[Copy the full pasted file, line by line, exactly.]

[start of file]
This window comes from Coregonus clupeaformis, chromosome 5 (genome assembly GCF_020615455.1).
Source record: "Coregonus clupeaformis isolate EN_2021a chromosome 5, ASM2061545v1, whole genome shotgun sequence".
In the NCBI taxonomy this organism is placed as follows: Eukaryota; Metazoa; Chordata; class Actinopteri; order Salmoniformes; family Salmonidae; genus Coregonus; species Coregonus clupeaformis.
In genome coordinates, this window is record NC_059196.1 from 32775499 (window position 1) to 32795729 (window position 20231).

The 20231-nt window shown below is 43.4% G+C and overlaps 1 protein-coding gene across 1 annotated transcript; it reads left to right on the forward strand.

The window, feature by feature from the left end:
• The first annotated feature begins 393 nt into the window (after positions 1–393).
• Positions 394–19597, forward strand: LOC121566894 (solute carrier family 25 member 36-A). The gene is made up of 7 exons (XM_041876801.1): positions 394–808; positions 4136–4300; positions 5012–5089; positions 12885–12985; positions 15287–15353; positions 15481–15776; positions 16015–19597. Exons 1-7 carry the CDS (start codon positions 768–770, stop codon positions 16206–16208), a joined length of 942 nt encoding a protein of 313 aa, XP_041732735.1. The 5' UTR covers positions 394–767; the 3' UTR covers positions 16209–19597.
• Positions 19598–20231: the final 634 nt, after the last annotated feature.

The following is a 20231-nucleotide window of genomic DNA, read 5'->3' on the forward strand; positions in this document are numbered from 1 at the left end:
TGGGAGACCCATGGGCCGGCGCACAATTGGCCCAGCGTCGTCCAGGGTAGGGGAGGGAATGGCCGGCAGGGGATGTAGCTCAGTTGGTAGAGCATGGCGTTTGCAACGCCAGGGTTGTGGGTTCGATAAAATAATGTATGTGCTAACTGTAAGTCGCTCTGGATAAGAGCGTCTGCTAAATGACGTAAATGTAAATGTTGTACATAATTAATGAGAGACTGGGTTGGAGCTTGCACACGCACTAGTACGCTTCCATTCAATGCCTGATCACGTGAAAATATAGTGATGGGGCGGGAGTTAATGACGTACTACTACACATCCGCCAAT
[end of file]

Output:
This window comes from Coregonus clupeaformis, chromosome 5 (genome assembly GCF_020615455.1).
Source record: "Coregonus clupeaformis isolate EN_2021a chromosome 5, ASM2061545v1, whole genome shotgun sequence".
In the NCBI taxonomy this organism is placed as follows: Eukaryota; Metazoa; Chordata; class Actinopteri; order Salmoniformes; family Salmonidae; genus Coregonus; species Coregonus clupeaformis.
In genome coordinates, this window is record NC_059196.1 from 32775499 (window position 1) to 32795729 (window position 20231).

The 20231-nt window shown below is 43.4% G+C and overlaps 1 protein-coding gene across 1 annotated transcript; it reads left to right on the forward strand.

The window, feature by feature from the left end:
• The first annotated feature begins 393 nt into the window (after positions 1–393).
• Positions 394–19597, forward strand: LOC121566894 (solute carrier family 25 member 36-A). The gene is made up of 7 exons (XM_041876801.1): positions 394–808; positions 4136–4300; positions 5012–5089; positions 12885–12985; positions 15287–15353; positions 15481–15776; positions 16015–19597. Exons 1-7 carry the CDS (start codon positions 768–770, stop codon positions 16206–16208), a joined length of 942 nt encoding a protein of 313 aa, XP_041732735.1. The 5' UTR covers positions 394–767; the 3' UTR covers positions 16209–19597.
• Positions 19598–20231: the final 634 nt, after the last annotated feature.

The following is a 20231-nucleotide window of genomic DNA, read 5'->3' on the forward strand; positions in this document are numbered from 1 at the left end:
TGGGAGACCCATGGGCCGGCGCACAATTGGCCCAGCGTCGTCCAGGGTAGGGGAGGGAATGGCCGGCAGGGGATGTAGCTCAGTTGGTAGAGCATGGCGTTTGCAACGCCAGGGTTGTGGGTTCGATAAAATAATGTATGTGCTAACTGTAAGTCGCTCTGGATAAGAGCGTCTGCTAAATGACGTAAATGTAAATGTTGTACATAATTAATGAGAGACTGGGTTGGAGCTTGCACACGCACTAGTACGCTTCCATTCAATGCCTGATCACGTGAAAATATAGTGATGGGGCGGGAGTTAATGACGTACTACTACACATCCGCCAAT